The researchers then utilized a machine learning system to discover the elements that led to the poor performance caused by these extreme weather occurrences.

“Statistics gives you part of the picture, but machine learning was really helpful in clarifying what are those most important variables,” said Jackson, who primarily conducted the statistical analysis and the machine learning portion of the project. “Is it where the site is located? Is it how old the site is? Is it how many maintenance tickets were submitted on the day of the weather event? We ended up with a suite of variables and machine learning was used to hone in on the most important ones.”

She discovered that severe weather had the greatest impact on older solar arrays. According to Jackson, solar farms that had been in operation for more than five years had higher wear and tear as a result of being exposed to the weather for extended periods of time.

Gunda agreed, adding, “This work highlights the importance of ongoing maintenance and further research to ensure photovoltaic plants continue to operate as intended.”

Low sunlight levels at the location owing to cloud cover and the amount of snow, followed by various geographical aspects of the farm, were the second most critical variables for snowstorms, which were unexpectedly the kind of storm with the greatest influence on power generation.

After age, the amount of rainfall and the timing of the next hurricane, primarily hurricanes Florence and Michael, had the next biggest influence on productivity. Wind speeds were surprisingly low, yet they were considerable. This is probable because solar farms are preemptively shut down when high wind speeds are expected, resulting in minimal production, according to Gunda.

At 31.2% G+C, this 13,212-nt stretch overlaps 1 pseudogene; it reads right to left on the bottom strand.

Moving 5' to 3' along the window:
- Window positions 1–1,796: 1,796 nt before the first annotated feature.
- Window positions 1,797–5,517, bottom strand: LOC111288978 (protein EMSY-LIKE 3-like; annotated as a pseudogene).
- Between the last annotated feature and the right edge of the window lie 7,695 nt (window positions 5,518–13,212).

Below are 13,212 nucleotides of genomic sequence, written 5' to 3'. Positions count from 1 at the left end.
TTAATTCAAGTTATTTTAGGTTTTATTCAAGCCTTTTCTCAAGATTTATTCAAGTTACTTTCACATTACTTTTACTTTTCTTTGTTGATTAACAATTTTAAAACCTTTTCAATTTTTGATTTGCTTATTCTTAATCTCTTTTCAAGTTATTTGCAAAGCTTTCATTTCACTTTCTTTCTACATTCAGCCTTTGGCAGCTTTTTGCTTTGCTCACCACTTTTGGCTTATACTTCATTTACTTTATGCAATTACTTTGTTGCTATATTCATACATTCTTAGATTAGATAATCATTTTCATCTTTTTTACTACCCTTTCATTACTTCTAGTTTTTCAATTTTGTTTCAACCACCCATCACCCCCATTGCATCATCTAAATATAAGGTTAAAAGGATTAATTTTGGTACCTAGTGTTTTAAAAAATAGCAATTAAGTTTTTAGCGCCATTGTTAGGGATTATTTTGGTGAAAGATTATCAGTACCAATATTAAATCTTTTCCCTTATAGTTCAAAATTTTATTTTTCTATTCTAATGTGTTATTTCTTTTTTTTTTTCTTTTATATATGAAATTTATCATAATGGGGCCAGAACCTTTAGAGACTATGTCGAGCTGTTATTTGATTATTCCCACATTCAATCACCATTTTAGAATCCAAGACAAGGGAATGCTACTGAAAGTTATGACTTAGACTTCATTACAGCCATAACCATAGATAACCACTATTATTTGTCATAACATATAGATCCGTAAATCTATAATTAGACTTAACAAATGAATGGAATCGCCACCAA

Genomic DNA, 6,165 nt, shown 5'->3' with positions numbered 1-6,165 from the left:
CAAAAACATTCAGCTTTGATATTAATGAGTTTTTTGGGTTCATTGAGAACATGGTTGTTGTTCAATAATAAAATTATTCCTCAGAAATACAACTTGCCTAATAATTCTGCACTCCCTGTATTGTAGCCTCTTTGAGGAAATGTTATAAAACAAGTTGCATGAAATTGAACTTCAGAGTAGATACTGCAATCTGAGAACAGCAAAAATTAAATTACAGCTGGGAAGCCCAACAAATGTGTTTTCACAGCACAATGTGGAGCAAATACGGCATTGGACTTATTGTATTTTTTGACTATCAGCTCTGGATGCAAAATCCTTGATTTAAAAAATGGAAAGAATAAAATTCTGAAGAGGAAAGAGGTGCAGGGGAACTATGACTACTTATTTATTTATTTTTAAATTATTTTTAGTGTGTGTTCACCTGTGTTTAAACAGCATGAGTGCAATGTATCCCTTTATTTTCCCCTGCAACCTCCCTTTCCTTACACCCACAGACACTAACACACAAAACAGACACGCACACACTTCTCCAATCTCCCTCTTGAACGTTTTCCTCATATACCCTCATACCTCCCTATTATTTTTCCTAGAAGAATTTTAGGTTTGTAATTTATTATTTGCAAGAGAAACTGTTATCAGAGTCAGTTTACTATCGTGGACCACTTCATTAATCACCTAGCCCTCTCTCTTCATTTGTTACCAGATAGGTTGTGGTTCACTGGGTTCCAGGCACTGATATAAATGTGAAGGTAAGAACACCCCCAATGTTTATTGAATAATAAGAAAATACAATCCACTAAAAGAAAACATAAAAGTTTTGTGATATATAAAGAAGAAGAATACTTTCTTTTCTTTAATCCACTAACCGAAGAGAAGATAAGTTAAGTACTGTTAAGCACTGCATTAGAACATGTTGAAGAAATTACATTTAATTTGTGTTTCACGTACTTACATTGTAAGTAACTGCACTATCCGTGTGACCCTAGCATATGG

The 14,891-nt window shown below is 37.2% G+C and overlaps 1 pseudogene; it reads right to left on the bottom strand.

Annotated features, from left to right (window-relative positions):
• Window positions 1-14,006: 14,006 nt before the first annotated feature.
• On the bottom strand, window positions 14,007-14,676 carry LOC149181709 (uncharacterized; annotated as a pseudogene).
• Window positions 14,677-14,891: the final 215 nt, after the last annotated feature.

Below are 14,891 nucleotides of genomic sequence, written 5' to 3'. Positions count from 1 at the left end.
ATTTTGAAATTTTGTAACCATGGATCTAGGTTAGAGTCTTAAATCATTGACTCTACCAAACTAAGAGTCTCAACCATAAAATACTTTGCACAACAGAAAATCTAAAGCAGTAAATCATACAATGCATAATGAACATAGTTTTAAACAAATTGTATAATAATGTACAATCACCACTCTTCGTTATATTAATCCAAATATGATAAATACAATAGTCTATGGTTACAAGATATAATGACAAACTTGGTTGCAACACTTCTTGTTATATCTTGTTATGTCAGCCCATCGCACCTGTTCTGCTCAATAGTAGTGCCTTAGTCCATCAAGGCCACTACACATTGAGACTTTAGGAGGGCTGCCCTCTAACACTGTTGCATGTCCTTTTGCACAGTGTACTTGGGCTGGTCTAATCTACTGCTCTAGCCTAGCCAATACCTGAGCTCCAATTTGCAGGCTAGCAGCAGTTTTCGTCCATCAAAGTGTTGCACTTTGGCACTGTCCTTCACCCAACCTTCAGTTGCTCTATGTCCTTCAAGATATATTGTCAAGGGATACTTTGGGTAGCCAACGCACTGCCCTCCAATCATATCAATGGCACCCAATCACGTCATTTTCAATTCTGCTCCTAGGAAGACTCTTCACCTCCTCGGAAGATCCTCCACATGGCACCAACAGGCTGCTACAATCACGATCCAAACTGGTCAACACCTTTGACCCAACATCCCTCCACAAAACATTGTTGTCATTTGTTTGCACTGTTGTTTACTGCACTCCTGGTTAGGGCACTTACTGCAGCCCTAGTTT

Expanding the approach to wildfires, the grid –

As an impartial research institution in this space, Sandia was able to collaborate with multiple industry partners to make this work feasible. “We would not have been able to do this project without those partnerships,” Gunda said.

The research team is expanding the effort to investigate the impact of wildfires on solar farms. They were unable to research wildfires since they were not recorded in maintenance logs. When a wildfire threatens a solar farm, operators don’t take the time to prepare a maintenance report, according to Gunda. “This work highlights the reality of some of the data limitations we have to grapple with when studying extreme weather events.”

“The cool thing about this work is that we were able to develop a comprehensive approach of integrating and analyzing performance data, operations data, and weather data,” Jackson said. “We’re extending the approach into wildfires to examine their performance impacts on solar energy generation in greater detail.”

The researchers are now expanding their research to look at the impacts of severe weather on the entire electrical system, as well as adding additional production data and answering even more questions to assist the grid to adapt to changing climates and emerging technology. The Solar Energy Technologies Office of the Department of Energy-funded this study, which was carried out in collaboration with the National Renewable Energy Laboratory.